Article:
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Strengthen the Evidence for Maternal and Child Health Programs

Find Established Evidence


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DeVoe JE, Marino M, Angier H, O’Malley JP, Crawford C, Nelson C, Tillotson CJ, Bailey SR, Gallia C, Gold R. Effect of expanding Medicaid for parents on children’s health insurance coverage: lessons from the Oregon experiment. JAMA pediatrics. 2015 Jan 1;169(1):e143145-.

Link: https://jamanetwork.com/journals/jamapediatrics/article-abstract/2086457

NPM: 15: Continuous and Adequate Insurance
Intervention Components (click on component to see a list of all articles that use that intervention): PAYER, Expanded Insurance Coverage, HEALTH_CARE_PROVIDER_PRACTICE, Public Insurance (Health Care Provider/Practice), STATE, Perinatal Committees/Councils

Intervention Results:

Children’s odds of having Medicaid or CHIP coverage increased when their parents were randomly selected to apply for Medicaid; findings demonstrate a causal link between parents’ access to Medicaid coverage and their children’s coverage. Children whose parents were randomly selected to apply for Medicaid had 18% higher odds of being covered in the first 6 months after parent’s selection compared with children whose parents were not selected. In the immediate period after selection, children whose parents were selected to apply for Medicaid significantly increased from 3830 (61.4%) to 4152 (66.6%) compared with a non-significant change from 5049 (61.8%) to 5044 (61.7%) for children whose parents were not selected to apply. The effect remained significant during months 7 to 12; months 13 to 18 showed a positive but not significant effect. Children whose parents were selected and obtained coverage had more than double the odds of having coverage compared with children whose parents were not selected and did not gain coverage.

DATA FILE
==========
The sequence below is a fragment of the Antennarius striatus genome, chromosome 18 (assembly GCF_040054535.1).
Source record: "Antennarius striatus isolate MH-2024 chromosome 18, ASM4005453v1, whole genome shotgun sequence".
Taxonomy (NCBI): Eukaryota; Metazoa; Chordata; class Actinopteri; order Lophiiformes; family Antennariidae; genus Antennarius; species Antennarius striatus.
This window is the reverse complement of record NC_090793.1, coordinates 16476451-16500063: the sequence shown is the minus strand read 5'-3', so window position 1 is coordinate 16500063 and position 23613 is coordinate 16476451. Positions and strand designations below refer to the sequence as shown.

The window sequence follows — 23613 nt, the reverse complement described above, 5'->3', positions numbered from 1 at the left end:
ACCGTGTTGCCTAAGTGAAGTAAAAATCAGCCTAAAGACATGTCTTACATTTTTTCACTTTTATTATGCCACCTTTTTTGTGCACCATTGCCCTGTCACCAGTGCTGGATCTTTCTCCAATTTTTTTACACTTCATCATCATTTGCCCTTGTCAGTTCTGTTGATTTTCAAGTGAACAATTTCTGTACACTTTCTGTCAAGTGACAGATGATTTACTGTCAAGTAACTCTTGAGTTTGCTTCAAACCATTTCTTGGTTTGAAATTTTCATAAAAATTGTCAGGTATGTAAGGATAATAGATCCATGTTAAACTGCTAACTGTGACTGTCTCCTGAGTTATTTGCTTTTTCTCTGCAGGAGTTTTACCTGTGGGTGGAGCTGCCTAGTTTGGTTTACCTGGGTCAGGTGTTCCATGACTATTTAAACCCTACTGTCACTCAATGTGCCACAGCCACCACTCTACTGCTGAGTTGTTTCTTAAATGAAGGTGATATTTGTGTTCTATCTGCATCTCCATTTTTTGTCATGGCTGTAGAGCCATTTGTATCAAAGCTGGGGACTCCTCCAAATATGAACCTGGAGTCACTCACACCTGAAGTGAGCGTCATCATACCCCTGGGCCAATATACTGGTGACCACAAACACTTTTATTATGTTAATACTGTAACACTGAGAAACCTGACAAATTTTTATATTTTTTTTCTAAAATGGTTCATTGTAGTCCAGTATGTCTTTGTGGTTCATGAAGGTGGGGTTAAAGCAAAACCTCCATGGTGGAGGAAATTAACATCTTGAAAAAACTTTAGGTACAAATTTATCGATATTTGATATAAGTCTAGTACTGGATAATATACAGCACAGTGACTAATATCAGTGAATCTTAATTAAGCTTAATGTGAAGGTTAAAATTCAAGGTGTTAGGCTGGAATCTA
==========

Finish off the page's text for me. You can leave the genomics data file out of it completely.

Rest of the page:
This project is supported by the Health Resources and Services Administration (HRSA) of the U.S. Department of Health and Human Services (HHS) under grant number U02MC31613, MCH Advanced Education Policy, $3.5 M. This information or content and conclusions are those of the author and should not be construed as the official position or policy of, nor should any endorsements be inferred by HRSA, HHS or the U.S. Government.